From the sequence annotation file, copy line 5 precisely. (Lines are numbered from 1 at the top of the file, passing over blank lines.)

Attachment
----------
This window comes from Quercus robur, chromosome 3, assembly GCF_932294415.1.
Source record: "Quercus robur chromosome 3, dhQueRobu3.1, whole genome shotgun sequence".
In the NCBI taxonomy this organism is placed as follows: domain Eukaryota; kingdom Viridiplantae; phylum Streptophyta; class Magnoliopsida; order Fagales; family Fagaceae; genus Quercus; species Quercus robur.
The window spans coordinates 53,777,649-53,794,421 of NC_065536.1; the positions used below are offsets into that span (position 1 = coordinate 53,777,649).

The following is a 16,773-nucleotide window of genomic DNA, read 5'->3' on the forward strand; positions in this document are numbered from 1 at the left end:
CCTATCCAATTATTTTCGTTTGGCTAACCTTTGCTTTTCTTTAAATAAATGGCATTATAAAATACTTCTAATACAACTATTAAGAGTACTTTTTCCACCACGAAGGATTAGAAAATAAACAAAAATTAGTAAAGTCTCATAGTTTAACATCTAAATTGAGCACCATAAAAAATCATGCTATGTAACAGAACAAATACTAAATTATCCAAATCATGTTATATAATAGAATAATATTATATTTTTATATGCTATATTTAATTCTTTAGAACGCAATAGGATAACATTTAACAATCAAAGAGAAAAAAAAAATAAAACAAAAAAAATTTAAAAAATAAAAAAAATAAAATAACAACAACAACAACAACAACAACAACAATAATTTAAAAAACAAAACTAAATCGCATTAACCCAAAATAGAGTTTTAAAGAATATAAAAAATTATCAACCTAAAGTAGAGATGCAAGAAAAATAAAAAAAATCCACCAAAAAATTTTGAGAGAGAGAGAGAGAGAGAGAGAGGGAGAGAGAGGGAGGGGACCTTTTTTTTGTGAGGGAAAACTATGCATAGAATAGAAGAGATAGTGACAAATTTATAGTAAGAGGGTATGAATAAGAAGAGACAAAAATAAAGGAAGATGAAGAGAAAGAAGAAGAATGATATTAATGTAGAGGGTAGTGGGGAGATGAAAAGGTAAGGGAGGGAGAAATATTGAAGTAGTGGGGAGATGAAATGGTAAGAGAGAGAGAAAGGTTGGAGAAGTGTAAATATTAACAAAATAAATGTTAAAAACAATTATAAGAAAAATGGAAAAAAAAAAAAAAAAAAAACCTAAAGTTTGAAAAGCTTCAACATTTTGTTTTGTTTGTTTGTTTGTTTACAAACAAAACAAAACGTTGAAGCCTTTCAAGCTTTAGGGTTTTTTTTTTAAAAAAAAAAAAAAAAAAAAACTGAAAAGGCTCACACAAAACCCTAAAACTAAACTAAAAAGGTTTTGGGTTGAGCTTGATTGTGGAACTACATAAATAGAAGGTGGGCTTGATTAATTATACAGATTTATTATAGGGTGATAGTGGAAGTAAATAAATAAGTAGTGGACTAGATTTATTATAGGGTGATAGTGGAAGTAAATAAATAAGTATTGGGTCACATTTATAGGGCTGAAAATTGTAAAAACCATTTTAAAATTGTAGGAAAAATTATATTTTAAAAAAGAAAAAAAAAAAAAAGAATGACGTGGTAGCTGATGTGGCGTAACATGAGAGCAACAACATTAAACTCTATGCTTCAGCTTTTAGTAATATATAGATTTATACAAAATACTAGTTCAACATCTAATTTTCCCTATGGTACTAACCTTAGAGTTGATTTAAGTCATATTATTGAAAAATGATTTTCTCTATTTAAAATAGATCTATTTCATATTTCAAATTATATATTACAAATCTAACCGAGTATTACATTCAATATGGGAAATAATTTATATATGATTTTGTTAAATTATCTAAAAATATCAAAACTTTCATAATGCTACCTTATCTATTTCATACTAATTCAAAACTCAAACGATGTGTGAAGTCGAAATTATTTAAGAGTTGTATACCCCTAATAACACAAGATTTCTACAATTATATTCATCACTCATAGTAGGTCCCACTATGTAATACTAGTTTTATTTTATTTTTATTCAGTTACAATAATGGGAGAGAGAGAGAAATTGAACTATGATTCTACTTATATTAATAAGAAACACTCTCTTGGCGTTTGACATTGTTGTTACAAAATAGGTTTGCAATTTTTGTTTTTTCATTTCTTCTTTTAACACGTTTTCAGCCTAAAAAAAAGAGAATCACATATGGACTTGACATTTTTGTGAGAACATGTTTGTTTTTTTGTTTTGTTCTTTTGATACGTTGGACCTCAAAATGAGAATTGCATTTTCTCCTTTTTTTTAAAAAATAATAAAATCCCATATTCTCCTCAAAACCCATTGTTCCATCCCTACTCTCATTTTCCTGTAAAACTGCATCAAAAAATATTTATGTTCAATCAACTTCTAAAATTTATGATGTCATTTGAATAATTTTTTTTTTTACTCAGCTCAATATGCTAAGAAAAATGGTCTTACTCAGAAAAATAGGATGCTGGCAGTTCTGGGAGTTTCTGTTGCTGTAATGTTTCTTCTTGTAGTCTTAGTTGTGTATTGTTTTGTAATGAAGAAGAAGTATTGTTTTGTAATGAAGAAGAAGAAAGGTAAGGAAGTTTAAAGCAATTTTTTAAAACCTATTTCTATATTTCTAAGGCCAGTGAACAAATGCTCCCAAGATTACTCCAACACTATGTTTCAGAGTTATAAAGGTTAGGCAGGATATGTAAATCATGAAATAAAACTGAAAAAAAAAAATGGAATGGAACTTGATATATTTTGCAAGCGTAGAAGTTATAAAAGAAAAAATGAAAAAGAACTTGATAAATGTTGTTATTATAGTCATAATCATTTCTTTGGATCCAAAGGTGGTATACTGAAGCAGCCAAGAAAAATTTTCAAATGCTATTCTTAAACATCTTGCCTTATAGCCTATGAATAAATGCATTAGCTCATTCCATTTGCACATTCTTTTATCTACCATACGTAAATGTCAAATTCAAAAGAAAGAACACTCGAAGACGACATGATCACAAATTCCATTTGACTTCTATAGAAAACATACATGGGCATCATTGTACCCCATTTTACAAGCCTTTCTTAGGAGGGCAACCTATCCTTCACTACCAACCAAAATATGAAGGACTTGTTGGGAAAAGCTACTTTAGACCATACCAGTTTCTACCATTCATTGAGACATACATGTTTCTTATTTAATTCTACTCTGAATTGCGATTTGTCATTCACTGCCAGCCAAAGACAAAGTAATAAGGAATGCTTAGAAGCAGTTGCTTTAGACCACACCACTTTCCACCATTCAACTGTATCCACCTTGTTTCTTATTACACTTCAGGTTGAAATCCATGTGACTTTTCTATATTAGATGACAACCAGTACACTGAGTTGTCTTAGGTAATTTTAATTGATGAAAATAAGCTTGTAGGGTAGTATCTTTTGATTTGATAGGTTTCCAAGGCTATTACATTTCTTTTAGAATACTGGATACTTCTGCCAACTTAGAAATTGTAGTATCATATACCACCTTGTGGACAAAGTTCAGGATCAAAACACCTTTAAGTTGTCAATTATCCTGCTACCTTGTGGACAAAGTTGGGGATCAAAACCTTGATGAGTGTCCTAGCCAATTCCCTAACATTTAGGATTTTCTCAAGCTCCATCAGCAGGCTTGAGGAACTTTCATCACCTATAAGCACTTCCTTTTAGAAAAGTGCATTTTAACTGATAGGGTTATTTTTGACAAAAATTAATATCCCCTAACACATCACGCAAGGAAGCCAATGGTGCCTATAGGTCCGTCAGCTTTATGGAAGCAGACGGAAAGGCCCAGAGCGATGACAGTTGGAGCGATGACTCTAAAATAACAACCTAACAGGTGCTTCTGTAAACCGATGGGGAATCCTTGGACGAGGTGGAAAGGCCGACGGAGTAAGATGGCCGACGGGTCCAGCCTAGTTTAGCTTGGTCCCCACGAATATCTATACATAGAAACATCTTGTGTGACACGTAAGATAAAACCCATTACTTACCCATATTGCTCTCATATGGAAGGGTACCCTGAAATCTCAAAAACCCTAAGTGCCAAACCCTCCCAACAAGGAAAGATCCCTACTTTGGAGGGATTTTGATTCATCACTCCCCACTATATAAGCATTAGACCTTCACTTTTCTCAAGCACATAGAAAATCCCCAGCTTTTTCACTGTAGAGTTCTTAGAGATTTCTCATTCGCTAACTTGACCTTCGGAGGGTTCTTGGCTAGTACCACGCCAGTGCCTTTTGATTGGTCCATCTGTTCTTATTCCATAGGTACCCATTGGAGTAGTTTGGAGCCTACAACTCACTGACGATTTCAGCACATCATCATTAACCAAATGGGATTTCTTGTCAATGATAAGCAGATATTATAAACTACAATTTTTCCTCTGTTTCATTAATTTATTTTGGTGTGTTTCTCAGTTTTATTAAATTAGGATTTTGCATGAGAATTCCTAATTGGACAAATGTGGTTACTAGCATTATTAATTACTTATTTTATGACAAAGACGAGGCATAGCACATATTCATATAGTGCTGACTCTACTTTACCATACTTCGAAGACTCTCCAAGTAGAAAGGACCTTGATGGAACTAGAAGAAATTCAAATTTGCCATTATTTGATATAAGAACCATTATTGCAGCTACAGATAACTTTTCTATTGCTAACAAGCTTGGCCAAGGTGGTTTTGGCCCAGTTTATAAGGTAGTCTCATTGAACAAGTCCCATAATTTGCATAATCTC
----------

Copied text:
The following is a 16,773-nucleotide window of genomic DNA, read 5'->3' on the forward strand; positions in this document are numbered from 1 at the left end: